Throughout the world, it seems that humility is the forgotten character strength. Humility is near the bottom of 24 character strengths in a recent study of more than 1 million people in 75 countries (McGrath, 2015). Fairness, Hope, and Judgment were the top character strengths of Americans. Humility is second to-last.
Both the Hebrew Bible and the New Testament prescribe Humility as the antidote to pride. CS Lewis describes pride as “the essential vice, the utmost evil … it was through Pride that the devil became the devil … Pride is the complete anti-God state of mind … the chief cause of misery in every nation and every family since the world began” (Lewis, 1952).
Why is the expression of Humility lacking in America? Jesus is a paragon of Humility. Since a majority of Americans self-identify as Christian, it seems reasonable to expect that Humility would be a widely-expressed character strength.
Should Americans embrace humility as a character strength?
Mary and I have just returned from a tour of Europe. A hallmark of the tour was the deep appreciation older Europeans have for Americans. Our Marshall Plan to reconstruct Europe after World War II was a gift from the American people, undeserved and unexpected, a huge political and financial act of grace. At every port of call, Europeans of my age and older actively appreciate America. In Europe, America’s “Greatest Generation” is known as the “GI Generation”.
Individual Americans also are appreciated. Germans honor John Kennedy and Ronald Reagan for their courage during the Cold War. In Budapest, Elvis Presley is an honorary citizen and has a public park named after him for his support of Hungary during the Soviet Occupation. Jimmy Carter is lauded for his courage in returning the Hungarian Holy Crown during the Cold War to signify Hungary’s 1,000-year-old Christian roots, angering Soviet atheists.
Americans have a right to be proud, but the GIs I knew and loved were usually quite humble. And had you known how Hungarians feel about Elvis and President Carter? I had not. Humility is a quiet extension of greatness that easily evaporates when we claim it for ourselves.
What’s the neuroscience of Humility?
Neuroscience strongly supports the health benefits of Humility. As we surrender to God’s created reality, the HPA axis calms. The hypothalamic-pituitary-adrenal axis is our fight-or-flight warning system. The HPA axis is a brain-based mechanism that protects us from danger.
The HPA axis triggers corrective emotions that guide our behavior. When we make a choice that violates the basic rules of God’s created reality, the HPA axis tries to warn us off. But often we don’t respect its power and purpose.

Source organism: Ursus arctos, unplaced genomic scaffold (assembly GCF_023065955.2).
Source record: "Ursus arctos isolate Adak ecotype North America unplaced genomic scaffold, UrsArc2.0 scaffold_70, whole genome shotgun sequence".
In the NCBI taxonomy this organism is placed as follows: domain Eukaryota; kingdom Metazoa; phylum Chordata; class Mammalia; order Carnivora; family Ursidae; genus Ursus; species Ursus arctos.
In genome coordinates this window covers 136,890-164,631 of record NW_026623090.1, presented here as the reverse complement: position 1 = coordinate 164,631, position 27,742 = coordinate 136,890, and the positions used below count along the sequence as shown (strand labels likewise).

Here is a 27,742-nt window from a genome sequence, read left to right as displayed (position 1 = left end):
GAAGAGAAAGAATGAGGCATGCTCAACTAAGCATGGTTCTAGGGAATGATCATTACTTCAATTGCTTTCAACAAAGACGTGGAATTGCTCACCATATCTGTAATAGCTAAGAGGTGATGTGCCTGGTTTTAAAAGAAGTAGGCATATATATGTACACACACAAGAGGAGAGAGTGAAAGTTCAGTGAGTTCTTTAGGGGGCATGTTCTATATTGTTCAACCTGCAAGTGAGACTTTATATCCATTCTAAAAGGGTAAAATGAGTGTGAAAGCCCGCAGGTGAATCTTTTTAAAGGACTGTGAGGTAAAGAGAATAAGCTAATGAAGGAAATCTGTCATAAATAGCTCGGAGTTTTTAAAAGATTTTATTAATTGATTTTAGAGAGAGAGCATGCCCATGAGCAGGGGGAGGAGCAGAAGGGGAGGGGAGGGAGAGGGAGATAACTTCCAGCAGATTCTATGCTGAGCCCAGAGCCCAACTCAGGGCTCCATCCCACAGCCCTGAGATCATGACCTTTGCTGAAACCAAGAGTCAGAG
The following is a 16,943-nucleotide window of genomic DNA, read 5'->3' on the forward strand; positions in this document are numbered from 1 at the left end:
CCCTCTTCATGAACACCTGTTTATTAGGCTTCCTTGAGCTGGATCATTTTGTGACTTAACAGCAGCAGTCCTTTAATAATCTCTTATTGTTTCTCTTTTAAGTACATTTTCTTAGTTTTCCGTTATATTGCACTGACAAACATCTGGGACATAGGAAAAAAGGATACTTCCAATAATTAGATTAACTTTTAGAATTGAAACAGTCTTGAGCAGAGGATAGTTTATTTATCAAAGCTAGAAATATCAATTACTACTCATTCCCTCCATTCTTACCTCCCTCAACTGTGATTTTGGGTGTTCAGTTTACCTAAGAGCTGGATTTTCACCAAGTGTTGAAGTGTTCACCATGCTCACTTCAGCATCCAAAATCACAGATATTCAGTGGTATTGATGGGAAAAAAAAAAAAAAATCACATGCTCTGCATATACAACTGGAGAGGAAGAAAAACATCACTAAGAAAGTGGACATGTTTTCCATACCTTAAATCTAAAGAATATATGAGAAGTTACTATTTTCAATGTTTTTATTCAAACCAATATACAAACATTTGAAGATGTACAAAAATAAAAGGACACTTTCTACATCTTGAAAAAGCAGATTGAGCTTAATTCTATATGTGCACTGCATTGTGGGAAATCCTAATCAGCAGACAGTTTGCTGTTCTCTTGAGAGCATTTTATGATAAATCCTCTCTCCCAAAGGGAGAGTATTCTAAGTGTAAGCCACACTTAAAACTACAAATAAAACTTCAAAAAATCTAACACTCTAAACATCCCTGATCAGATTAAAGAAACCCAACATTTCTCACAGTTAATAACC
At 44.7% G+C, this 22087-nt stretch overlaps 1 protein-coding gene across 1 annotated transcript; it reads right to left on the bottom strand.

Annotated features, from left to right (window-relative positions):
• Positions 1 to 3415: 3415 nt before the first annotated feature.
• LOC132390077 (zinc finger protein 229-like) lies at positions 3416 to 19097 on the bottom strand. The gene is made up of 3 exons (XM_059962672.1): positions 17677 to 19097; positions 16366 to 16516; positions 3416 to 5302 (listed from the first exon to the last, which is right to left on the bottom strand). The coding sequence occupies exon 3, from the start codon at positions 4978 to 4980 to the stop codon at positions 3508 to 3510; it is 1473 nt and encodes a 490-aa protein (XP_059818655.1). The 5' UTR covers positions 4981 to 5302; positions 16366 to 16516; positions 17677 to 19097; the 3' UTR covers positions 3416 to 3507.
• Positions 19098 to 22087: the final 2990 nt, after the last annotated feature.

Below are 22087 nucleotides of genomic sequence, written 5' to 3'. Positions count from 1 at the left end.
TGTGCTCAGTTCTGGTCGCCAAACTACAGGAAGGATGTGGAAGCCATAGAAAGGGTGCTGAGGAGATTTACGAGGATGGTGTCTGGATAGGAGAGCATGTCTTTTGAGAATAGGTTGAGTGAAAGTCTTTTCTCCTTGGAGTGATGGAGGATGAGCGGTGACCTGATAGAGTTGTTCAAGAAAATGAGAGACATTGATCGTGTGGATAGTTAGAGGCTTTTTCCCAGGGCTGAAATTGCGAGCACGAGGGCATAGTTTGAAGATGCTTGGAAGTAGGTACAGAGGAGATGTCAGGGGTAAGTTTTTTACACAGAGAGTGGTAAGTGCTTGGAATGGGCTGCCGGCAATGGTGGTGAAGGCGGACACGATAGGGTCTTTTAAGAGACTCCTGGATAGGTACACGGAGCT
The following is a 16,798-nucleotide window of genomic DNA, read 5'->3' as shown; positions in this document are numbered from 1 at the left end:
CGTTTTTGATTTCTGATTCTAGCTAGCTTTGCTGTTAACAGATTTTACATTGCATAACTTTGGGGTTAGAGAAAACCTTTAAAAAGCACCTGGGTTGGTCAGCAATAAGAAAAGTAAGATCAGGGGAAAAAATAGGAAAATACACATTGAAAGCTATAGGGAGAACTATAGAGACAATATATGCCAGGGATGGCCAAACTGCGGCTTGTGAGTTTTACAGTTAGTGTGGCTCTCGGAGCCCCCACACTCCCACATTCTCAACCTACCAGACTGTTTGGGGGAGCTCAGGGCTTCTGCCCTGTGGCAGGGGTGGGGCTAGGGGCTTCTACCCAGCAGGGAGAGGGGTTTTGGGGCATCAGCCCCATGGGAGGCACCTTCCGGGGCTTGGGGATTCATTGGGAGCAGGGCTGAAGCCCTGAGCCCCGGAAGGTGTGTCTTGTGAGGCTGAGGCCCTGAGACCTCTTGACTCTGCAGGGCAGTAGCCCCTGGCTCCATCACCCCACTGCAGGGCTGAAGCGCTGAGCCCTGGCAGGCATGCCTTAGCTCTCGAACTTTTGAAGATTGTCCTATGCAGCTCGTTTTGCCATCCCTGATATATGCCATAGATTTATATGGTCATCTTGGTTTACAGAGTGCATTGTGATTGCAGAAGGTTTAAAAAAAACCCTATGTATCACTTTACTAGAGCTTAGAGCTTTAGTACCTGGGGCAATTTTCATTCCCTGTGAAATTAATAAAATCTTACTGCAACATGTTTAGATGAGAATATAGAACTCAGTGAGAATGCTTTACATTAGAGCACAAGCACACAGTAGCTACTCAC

Pride causes us to not heed HPA warnings. Driven by pride, we push against corrective emotions such as embarrassment, guilt, and shame.
Rather than allowing these corrective emotions to change our behavior, we try to stand tall and proud. In our pride we pretend that we are independent. Our interdependence and need for cooperation are ignored as we insist that OUR way is THE way.
I proudly claim personal greatness even though I am designed for Humility; I have a lot for which I should be humble.
As my pride ignores God’s created reality, my brain takes a beating that leads to psychological and physical dis-ease. Adrenaline and cortisol increase to dangerous levels. Hypertension and heart disease and stress-related cancers take hold.
Prideful people don’t live as long and aren’t as productive, in spite of what they insist on telling us about their greatness. The loud phony greatness of prideful people is a thin shiny shell that is easily fractured. The quiet beauty of humble people is a soft sweater that wears well.
Humility is my personal struggle and the struggle of many of my clients. I am forever in recovery from pride and cannot recover alone. When I surrender my prideful self-direction and humbly ask for God’s help, my brain and nervous system return to its designed state of serenity with joy as its primary emotion. I come back to God.
In a future writings, I will offer a perspective on why Americans hold Humility as a low-ranked character strength. So stay tuned!
Lewis, C. S. (1952). Mere Christianity London: C.S. Lewis Pte. Ltd.
McGrath, R. E. (2015). Character strengths in 75 nations: An update. The Journal of Positive Psychology, 10(1), 41-52.
About the author: Dr. Leonard Matheson Ph.D. is a psychologist who is a pioneer in the field of occupational rehabilitation. He is the originator of work hardening and has participated in setting national standards of practice for work hardening, work conditioning, work capacity evaluation, and functional capacity evaluation. He has designed many of the tests and treatment models that are in use in Occupational Rehabilitation today.